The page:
Daylight Savings Time
Policy measure

In an attempt to reduce electricity demand and promote saving and efficient use of energy resources, the Government of Guatemala implemented Daylight Savings Time to take full advantage of sunlight and keep power bills low. This measure affected the entire economy, including industry (ECLAC, 2010).

Implementation

The implementation started as of 00:00 a.m. on 30 April 2006, when clocks across the entire national territory were changed forwards by 60 minutes to make maximum use of natural light and manage peak demand in the system. This measure was in place until midnight on 30 September 2006. The rationale behind the action was that electricity generation based on the burning of fuel is more expensive than electricity produced by hydraulic energy. Therefore, during peak hours, between 6:00 p.m. and 10:00 p.m., thermoelectric plants are the last ones the grid will use. The delay of thermal plants use does not only cause a reduction in the consumption of fossil fuels for electricity generation and the resultant environmental pollution, but less foreign currency has to be purchased for this process (ECLAC, 2010).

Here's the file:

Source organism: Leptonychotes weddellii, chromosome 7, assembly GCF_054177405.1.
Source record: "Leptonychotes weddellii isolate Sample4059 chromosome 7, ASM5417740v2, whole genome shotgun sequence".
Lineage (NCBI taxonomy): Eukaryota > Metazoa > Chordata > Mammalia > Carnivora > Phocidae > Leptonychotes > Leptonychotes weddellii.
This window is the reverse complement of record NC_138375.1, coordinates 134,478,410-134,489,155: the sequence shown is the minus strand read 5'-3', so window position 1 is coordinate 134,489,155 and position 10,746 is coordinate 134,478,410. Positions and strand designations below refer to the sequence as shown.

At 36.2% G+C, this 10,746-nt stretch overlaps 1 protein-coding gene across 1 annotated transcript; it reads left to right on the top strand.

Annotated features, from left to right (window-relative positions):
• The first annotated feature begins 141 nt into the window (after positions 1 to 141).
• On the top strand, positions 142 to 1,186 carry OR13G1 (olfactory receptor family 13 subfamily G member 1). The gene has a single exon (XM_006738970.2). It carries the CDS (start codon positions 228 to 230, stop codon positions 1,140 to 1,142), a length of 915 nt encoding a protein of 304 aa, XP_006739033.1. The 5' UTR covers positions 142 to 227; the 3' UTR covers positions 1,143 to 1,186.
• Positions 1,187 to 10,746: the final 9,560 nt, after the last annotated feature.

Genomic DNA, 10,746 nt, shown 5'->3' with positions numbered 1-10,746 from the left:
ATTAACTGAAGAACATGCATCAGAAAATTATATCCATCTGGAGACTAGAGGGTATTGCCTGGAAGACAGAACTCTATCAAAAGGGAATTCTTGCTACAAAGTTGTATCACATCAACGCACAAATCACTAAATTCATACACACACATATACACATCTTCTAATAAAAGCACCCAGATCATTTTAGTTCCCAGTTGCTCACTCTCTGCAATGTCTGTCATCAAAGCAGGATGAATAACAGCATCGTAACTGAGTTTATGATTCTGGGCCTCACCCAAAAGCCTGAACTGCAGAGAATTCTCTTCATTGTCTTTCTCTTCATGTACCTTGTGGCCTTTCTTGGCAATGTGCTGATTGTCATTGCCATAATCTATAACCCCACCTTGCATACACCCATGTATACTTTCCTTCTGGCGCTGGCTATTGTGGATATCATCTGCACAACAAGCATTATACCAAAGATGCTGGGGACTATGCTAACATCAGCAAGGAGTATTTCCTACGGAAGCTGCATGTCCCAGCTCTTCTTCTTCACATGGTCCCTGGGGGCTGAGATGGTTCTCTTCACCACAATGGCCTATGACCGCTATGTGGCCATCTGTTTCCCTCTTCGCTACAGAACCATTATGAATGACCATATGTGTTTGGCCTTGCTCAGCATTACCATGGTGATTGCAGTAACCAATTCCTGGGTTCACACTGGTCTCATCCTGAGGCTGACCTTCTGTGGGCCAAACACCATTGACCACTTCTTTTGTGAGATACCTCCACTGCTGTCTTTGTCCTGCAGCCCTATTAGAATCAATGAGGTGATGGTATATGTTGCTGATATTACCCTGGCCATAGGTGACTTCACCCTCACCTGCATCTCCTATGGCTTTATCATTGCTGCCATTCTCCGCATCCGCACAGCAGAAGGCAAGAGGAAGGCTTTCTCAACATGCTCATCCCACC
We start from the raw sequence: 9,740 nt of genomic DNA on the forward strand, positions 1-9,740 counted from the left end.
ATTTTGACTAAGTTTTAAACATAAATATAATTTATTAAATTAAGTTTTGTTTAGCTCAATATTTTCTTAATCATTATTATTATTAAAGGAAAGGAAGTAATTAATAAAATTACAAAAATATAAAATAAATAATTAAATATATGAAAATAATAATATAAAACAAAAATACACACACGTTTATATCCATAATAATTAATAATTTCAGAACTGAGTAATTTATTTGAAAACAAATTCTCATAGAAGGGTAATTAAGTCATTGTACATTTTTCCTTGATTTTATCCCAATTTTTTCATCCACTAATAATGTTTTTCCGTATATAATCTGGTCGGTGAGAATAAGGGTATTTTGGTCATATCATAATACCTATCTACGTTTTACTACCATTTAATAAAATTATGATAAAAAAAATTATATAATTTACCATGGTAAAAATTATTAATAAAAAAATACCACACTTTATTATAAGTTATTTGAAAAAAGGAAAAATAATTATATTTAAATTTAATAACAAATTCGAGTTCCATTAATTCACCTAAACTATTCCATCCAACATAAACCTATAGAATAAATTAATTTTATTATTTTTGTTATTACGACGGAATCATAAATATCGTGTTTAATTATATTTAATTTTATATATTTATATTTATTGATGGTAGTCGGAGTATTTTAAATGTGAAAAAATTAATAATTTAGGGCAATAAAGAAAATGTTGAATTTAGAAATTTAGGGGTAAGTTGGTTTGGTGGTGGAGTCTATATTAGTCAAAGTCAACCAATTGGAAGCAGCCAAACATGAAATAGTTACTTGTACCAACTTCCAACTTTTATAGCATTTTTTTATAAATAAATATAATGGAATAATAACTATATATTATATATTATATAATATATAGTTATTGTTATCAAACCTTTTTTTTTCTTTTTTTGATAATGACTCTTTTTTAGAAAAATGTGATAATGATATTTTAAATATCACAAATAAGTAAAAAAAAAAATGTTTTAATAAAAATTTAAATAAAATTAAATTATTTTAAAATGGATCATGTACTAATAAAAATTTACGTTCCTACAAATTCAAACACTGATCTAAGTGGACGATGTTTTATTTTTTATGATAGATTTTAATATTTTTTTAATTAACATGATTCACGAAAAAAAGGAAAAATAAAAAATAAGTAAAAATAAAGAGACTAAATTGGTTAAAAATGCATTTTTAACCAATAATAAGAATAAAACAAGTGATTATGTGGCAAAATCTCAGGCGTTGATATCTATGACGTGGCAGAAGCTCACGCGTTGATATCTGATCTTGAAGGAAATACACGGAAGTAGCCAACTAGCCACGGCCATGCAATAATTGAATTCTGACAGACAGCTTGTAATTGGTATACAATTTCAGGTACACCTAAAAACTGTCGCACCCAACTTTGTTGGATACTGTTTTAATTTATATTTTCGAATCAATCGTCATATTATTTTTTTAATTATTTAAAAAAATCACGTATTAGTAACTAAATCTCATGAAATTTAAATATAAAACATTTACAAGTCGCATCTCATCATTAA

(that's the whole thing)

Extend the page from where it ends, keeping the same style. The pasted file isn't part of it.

Challenges
No identified challenges.
Outcomes

According to ECLAC (2010), an investigation of both the load and the consumption curve of the national grid in this period revealed that the measure, on average, reduced peak demand by 41.35 MW. Moreover, peak demand began an hour later but subsided at the usual time. This caused overall electricity consumption for the May-September period to drop by 28.8 GWh.

References

ECLAC (Economic Commission for Latin America and the Caribbean), 2010. Energy efficiency in Latin America and the Caribbean: situation and outlook. Chile: Santiago.